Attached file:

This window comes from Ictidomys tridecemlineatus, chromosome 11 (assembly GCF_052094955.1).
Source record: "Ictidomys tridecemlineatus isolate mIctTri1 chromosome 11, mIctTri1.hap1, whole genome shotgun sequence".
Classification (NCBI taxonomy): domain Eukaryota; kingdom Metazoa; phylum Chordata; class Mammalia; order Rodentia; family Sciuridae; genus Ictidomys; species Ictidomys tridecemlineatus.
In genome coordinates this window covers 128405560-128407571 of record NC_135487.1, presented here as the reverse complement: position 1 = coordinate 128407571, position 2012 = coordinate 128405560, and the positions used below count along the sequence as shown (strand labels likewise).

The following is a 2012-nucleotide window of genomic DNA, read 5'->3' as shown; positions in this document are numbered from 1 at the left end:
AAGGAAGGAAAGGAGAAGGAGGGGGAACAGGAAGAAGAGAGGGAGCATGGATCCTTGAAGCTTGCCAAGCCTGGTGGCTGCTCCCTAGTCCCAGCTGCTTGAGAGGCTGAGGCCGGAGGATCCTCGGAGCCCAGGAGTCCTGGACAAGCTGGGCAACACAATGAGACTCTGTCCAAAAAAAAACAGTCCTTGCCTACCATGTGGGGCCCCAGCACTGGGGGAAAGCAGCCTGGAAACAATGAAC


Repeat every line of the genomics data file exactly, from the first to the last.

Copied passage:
This window comes from Ictidomys tridecemlineatus, chromosome 11 (assembly GCF_052094955.1).
Source record: "Ictidomys tridecemlineatus isolate mIctTri1 chromosome 11, mIctTri1.hap1, whole genome shotgun sequence".
Classification (NCBI taxonomy): domain Eukaryota; kingdom Metazoa; phylum Chordata; class Mammalia; order Rodentia; family Sciuridae; genus Ictidomys; species Ictidomys tridecemlineatus.
In genome coordinates this window covers 128405560-128407571 of record NC_135487.1, presented here as the reverse complement: position 1 = coordinate 128407571, position 2012 = coordinate 128405560, and the positions used below count along the sequence as shown (strand labels likewise).

The following is a 2012-nucleotide window of genomic DNA, read 5'->3' as shown; positions in this document are numbered from 1 at the left end:
AAGGAAGGAAAGGAGAAGGAGGGGGAACAGGAAGAAGAGAGGGAGCATGGATCCTTGAAGCTTGCCAAGCCTGGTGGCTGCTCCCTAGTCCCAGCTGCTTGAGAGGCTGAGGCCGGAGGATCCTCGGAGCCCAGGAGTCCTGGACAAGCTGGGCAACACAATGAGACTCTGTCCAAAAAAAAACAGTCCTTGCCTACCATGTGGGGCCCCAGCACTGGGGGAAAGCAGCCTGGAAACAATGAAC